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Of Mice and Men

I was planning my essays for my exams, and I was struggling to link Slim to the context in 'Of Mice and Men'. Does anyone have any ideas? Much appreciated! :wink:
Slim represents the American dream of a meritocratic society. Although Curley has some authority as the boss's son, slim has everyone's actual respect as the 'prince of the ranch' and moves with a grace only found in 'royalty and master craftsmen'. He is a skilled jerkline skinner (drives mules by using long reins and they drag carts or a plough or whatever). He's a skilled man and a good person, but even he can't escape the system of dead-end itinerant labour and lives in the bunkhouse with the rest of the guys despite being a mature man who should be able to have his own house and family if the American dream actually worked.
He's also a plot device - he's a listening ear who allows George to explain his feelings so the reader can hear George's own thoughts in his own words.
He represents justice as well - he runs the bunkhouse, is fair and pleasant to Curley's wife and Crooks, deals with the situation when Lenny crushes Curley's hand, and ultimately deals with Lenny. The fact Slim - the most upstanding and kindly figure on the ranch, and a counterpoint to the *****y, cruel characters in the story - is the one to shoot Lenny makes the ending even more poignant and depressing.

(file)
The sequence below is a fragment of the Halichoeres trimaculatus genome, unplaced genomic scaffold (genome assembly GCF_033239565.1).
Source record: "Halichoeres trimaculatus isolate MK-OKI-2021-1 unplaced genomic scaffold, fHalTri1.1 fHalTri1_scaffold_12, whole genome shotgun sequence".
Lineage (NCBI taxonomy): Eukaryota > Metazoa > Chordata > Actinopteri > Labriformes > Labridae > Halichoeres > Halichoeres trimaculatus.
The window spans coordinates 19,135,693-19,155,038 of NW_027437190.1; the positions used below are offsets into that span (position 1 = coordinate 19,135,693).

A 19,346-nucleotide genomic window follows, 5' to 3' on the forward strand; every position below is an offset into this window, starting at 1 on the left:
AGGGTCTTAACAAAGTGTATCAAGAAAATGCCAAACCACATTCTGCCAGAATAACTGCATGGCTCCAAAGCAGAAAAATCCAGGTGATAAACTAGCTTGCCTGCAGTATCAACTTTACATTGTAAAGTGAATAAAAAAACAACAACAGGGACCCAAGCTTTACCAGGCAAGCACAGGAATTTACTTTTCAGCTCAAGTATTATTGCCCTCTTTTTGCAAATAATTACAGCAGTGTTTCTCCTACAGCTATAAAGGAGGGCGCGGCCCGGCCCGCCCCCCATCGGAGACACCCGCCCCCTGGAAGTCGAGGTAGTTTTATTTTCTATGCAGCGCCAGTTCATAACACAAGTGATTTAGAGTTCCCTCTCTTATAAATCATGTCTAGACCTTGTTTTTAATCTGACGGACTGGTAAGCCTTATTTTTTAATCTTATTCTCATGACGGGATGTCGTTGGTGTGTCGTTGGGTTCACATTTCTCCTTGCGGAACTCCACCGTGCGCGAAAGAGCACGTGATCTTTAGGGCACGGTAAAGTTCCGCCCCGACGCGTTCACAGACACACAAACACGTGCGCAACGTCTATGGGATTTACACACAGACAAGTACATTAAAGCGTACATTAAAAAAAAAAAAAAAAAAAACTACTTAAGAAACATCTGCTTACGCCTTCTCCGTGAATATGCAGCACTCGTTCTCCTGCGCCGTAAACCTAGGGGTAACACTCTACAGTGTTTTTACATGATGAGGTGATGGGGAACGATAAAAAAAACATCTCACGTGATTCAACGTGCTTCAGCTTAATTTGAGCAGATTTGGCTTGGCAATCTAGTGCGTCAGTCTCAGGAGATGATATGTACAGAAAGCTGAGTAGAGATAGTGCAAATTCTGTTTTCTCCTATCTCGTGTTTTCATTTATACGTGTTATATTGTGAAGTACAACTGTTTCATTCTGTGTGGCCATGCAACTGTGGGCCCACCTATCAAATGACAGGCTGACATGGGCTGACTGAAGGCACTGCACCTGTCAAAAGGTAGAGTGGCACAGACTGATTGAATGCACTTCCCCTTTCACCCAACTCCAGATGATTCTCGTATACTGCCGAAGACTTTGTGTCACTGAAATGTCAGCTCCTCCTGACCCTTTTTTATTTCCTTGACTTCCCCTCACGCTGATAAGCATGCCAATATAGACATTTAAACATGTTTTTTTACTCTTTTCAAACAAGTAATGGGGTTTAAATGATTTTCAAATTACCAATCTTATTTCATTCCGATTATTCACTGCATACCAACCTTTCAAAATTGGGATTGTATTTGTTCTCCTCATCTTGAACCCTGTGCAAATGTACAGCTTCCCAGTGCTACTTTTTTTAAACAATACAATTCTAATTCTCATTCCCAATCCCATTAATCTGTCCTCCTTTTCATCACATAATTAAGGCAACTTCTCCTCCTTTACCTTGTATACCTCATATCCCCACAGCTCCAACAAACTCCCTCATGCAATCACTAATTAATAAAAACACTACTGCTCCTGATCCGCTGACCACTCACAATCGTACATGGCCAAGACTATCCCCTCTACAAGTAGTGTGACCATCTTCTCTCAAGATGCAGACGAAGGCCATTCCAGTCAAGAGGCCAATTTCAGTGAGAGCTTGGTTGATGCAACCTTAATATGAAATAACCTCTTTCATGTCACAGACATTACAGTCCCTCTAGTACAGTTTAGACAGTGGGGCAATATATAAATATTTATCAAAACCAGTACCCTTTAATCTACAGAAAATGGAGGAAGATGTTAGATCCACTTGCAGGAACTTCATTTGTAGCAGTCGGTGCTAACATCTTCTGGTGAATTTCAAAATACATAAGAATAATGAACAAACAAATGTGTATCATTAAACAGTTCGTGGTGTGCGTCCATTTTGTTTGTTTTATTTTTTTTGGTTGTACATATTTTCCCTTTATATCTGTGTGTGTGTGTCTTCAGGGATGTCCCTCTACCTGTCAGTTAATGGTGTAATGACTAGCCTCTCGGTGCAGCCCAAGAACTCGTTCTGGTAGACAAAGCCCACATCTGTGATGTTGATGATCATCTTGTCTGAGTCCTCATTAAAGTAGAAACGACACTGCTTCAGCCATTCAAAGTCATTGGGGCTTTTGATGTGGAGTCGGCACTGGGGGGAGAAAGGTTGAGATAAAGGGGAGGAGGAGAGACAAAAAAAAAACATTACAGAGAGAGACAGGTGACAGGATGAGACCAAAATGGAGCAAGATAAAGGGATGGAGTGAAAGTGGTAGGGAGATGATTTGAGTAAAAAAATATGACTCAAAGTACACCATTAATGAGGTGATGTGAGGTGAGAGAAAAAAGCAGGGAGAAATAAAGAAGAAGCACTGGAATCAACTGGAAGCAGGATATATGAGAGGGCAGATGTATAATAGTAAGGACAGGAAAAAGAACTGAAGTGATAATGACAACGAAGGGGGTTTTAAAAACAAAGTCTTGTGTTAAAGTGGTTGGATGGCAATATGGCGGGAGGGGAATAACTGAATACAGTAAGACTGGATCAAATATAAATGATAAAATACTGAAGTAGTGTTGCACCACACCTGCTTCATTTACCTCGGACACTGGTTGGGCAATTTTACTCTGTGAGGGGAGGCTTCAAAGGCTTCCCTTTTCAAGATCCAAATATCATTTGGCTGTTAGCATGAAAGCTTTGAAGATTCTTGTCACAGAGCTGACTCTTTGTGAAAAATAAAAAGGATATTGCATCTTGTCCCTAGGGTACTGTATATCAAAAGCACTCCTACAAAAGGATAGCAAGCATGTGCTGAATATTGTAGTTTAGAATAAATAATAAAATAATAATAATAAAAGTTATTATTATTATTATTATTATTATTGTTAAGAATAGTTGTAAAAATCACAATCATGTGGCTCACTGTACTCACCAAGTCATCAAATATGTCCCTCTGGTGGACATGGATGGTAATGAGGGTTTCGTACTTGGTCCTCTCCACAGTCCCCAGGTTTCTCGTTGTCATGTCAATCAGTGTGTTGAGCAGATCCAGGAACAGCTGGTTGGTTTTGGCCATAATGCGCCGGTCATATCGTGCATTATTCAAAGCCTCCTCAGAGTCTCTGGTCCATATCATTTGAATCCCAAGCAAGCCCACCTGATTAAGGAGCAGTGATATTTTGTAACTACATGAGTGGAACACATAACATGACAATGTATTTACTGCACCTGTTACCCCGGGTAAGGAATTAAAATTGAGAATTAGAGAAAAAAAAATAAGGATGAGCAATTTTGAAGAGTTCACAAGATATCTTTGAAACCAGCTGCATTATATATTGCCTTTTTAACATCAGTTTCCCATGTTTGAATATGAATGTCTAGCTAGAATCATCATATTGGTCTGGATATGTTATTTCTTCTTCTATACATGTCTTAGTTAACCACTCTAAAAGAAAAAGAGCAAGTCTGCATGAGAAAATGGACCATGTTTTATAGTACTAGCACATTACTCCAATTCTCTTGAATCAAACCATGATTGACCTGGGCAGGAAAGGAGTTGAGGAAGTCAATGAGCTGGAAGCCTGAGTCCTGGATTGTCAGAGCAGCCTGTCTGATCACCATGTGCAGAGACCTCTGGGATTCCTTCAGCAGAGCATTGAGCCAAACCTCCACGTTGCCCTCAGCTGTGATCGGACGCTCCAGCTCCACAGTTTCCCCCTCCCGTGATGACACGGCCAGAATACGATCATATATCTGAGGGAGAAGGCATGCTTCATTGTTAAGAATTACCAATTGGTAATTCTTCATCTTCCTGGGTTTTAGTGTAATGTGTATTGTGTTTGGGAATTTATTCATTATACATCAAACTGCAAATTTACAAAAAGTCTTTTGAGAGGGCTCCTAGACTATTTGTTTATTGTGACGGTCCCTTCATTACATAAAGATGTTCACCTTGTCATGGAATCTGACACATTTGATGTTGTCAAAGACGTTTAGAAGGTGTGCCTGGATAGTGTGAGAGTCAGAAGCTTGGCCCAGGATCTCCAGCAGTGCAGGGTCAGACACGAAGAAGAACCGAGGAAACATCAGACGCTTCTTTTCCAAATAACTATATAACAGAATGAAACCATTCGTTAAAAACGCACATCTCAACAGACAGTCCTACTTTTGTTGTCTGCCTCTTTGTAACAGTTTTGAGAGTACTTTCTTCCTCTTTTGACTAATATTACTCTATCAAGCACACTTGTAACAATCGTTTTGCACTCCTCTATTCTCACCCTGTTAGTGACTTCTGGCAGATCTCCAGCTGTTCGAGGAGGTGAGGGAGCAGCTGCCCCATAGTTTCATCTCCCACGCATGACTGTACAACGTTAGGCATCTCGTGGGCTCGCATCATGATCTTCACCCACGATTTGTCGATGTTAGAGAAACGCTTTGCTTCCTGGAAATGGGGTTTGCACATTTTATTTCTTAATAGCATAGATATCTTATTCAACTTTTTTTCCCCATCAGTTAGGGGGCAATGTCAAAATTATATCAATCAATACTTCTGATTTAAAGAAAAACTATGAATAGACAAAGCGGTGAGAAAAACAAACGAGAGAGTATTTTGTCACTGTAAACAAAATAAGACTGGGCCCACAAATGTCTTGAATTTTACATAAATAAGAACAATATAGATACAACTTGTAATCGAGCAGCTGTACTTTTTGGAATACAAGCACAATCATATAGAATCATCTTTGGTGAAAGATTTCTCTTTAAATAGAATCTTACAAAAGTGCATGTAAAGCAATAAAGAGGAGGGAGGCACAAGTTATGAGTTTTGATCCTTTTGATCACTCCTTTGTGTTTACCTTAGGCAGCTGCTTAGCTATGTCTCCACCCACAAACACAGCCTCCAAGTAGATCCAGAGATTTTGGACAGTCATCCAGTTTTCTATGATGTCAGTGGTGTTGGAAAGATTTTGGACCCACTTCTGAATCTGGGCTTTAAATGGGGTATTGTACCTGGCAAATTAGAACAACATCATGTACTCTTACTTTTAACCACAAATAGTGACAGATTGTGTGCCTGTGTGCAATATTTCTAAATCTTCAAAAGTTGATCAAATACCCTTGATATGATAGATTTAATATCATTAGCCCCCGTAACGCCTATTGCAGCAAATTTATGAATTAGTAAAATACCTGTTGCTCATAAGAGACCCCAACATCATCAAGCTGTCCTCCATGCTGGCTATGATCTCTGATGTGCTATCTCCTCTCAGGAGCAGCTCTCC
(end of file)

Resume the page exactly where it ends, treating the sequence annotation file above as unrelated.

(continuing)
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Original post by ohyegodsmyroast
Slim represents the American dream of a meritocratic society. Although Curley has some authority as the boss's son, slim has everyone's actual respect as the 'prince of the ranch' and moves with a grace only found in 'royalty and master craftsmen'. He is a skilled jerkline skinner (drives mules by using long reins and they drag carts or a plough or whatever). He's a skilled man and a good person, but even he can't escape the system of dead-end itinerant labour and lives in the bunkhouse with the rest of the guys despite being a mature man who should be able to have his own house and family if the American dream actually worked.
He's also a plot device - he's a listening ear who allows George to explain his feelings so the reader can hear George's own thoughts in his own words.
He represents justice as well - he runs the bunkhouse, is fair and pleasant to Curley's wife and Crooks, deals with the situation when Lenny crushes Curley's hand, and ultimately deals with Lenny. The fact Slim - the most upstanding and kindly figure on the ranch, and a counterpoint to the *****y, cruel characters in the story - is the one to shoot Lenny makes the ending even more poignant and depressing.

Thank you so so much! This really helped a lot!

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